Luke tells us that, after Jesus left Nazareth, he came to Capernaum and taught there on the Sabbaths (Luke 4:31), and on one Sabbath he was challenged by a man having an unclean spirit (Luke 4:33-34). Whatever one may think of unclean spirits, e.g. demons, spirits of the wicked dead or a fractured human spirit that is bent on destroying self or others, the New Testament reveals that Jesus and his disciples had authority over them. It makes no difference what they really are; the point in the New Testament is their power over men is undone by the authority of Jesus.
The fact is that the people of Capernaum were astonished with Jesus’ teaching, seeing that his word had great authority (Luke 4:32). He did not speak as did the scribes (rabbis) of his day. That is, the rabbis quoted one another and thereby established their authority. We do the same today. When we write a book about a particular subject, we often quote this or that author who wrote concerning the same subject matter, and we do this in an effort to show we are not alone in thinking as we do. Thereby we acquire some evidence of authority. The rabbis are seen doing this throughout the Talmud.
While Jesus taught in the synagogue at Capernaum on a certain Sabbath, he had to deal face to face with a man who had an unclean spirit. Jesus simply commanded the man to be silent and exorcised the demon that controlled his behavior (Luke 4:33-37). There was no stage acting; no performance to grade. He simply and forthrightly exorcised the demon. As a result the people wondered what kind of new doctrine this could be (Mark 1:27), because this was not how the ancient scribes handled similar problems. For example, in extra-biblical literature we find that a demon could be driven away with smoke made from the heart and liver of a fish:
Tobit 6:6-7 WEBA The young man said to the angel, “Brother Azarias, of what use is the heart, the liver, and the gall of the fish?” (7) He said to him, “About the heart and the liver: If a demon or an evil spirit troubles anyone, we must burn those and make smoke of them before the man or the woman, and the affliction will flee.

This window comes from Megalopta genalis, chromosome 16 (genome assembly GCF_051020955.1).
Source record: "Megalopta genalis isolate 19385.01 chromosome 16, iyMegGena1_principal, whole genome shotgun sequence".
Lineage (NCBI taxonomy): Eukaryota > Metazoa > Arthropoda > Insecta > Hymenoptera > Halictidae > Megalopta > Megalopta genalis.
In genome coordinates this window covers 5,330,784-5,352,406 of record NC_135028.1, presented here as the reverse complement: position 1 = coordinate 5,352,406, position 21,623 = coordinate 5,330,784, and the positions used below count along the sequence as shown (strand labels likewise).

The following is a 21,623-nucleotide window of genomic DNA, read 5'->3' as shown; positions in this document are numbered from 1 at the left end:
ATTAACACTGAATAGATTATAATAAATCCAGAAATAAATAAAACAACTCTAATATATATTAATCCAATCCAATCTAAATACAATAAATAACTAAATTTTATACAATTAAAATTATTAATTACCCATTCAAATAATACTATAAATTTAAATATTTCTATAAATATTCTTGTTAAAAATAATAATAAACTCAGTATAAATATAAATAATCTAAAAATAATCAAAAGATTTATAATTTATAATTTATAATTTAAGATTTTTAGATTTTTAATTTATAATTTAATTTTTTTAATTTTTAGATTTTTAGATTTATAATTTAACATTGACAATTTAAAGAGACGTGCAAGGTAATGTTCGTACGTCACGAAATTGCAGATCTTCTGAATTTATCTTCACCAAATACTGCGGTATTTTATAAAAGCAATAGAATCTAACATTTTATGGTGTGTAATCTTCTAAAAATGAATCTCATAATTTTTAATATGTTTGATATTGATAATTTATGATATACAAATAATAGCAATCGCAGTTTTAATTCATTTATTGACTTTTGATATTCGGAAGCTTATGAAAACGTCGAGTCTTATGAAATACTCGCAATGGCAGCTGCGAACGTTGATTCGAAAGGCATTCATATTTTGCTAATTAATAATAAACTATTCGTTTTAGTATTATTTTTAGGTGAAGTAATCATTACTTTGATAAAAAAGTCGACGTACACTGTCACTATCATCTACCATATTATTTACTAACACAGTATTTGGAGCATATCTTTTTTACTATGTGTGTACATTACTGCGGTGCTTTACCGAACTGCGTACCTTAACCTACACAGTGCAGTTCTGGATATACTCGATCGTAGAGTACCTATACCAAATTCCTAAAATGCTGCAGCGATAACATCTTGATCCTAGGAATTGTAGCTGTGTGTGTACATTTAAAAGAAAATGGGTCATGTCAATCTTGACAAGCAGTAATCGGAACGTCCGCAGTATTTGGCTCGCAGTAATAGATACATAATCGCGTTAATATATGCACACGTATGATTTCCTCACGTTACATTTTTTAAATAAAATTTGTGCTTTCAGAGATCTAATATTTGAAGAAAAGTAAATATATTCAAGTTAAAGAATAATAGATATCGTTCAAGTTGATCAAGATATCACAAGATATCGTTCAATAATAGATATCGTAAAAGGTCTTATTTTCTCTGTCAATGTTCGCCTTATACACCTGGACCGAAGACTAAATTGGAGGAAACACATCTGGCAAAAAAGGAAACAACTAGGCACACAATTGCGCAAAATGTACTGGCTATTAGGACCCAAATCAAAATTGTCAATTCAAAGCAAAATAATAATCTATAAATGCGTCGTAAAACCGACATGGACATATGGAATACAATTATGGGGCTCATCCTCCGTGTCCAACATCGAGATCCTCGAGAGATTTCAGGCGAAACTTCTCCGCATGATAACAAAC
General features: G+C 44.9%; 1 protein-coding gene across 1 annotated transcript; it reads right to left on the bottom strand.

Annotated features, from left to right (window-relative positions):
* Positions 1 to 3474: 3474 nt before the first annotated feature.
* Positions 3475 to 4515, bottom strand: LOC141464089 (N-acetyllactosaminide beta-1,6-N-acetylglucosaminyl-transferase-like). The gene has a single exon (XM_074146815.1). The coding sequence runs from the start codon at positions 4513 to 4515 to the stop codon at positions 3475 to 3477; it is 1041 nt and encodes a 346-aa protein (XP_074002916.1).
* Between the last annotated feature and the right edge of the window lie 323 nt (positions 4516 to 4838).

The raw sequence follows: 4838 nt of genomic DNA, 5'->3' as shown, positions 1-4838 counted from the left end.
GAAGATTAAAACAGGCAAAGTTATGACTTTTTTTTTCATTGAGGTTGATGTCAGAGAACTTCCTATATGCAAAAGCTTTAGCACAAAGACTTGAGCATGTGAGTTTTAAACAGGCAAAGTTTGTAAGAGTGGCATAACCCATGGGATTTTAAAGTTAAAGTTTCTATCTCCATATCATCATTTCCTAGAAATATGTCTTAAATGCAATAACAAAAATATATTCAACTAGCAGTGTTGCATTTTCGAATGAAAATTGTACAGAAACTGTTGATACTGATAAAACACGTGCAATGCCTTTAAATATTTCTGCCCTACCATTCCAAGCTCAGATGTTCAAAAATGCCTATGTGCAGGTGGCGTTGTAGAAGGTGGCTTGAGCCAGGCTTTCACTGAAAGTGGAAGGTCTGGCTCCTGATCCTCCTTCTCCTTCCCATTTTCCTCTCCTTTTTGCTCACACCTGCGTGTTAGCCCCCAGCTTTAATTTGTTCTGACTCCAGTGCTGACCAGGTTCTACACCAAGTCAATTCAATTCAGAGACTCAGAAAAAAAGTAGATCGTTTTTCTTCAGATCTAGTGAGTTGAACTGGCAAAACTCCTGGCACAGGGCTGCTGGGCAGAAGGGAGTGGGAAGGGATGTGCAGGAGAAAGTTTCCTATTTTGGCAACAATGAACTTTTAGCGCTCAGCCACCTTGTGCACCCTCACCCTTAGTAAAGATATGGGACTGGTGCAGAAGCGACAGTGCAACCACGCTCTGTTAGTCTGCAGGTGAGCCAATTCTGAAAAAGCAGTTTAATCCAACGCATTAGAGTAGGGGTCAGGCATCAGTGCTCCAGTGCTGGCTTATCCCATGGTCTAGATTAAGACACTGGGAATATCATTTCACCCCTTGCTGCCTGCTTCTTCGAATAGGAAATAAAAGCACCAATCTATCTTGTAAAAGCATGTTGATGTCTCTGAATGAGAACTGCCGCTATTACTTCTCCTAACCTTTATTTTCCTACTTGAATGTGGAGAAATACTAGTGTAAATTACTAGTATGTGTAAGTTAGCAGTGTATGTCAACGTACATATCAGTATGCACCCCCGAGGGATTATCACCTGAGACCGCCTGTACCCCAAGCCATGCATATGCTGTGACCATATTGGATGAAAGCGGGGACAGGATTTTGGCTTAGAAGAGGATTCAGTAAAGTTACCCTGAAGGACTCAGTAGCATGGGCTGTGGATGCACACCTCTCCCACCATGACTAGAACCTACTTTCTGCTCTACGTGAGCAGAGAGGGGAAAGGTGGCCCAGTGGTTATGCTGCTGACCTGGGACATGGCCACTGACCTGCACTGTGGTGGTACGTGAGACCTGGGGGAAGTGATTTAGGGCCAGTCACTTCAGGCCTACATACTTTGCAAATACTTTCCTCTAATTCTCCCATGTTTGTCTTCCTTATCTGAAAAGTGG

Another ancient demonstration of Jewish exorcism comes to us from Josephus:
I have seen a certain man of my own country, whose name was Eleazar, releasing people that were demoniacal in the presence of Vespasian, and his sons, and his captains, and the whole multitude of his soldiers. The manner of the cure was this: He put a ring that had a root of one of those sorts mentioned by Solomon to the nostrils of the demoniac, after which he drew out the demon through his nostrils; and when the man fell down immediately, he abjured him to return into him no more, making still mention of Solomon, and reciting the incantations which he composed. And when Eleazar would persuade and demonstrate to the spectators that he had such a power, he set a little way off a cup or basin full of water, and commanded the demon, as he went out of the man, to overturn it, and thereby to let the spectators know that he had left the man; and when this was done the skill and wisdom of Solomon were shown very manifestly. [Antiquities of the Jews 8.2.5]
All Jesus had was the word of God. This is all anyone is equipped with. Some may object and claim they have science, and through science man is able to cure himself of many ailments. While this is true, one must consider from where such knowledge (science) arose, and how did it come to be so lawful (predictable)? While many today presume a universe made up of matter that obeys predictable laws actually came out of chaos, no one is able to show that order by any means arises from chaos. It is merely presumed so. So, does order exist by the word of God (Genesis 1:3), or does it arise from chaos as modern science presumes?
Whatever men say about such things, all Jesus had was the word of God, the same word that created the universe and all that lay therein. With that authority alone, Jesus cast out the demon in Capernaum. While the scribes of his day placed their trust in the signs (viz. the smoke from the liver and the heart of a burning fish, or reciting incantations by some authority after which a cup of water was overturned by the fleeing demon), Jesus simply commanded the demoniac to be silent and the uncleanness to come out of him, and it was so (Luke 4:35).
 The traditional view is they are evil angels.
 Josephus refers to demons as spirits of the wicked (dead) in Wars of the Jews 7.6.3. When referring to a specific root he says: “it quickly drives away those called demons, which are no other than the spirits of the wicked, that enter into men that are alive…”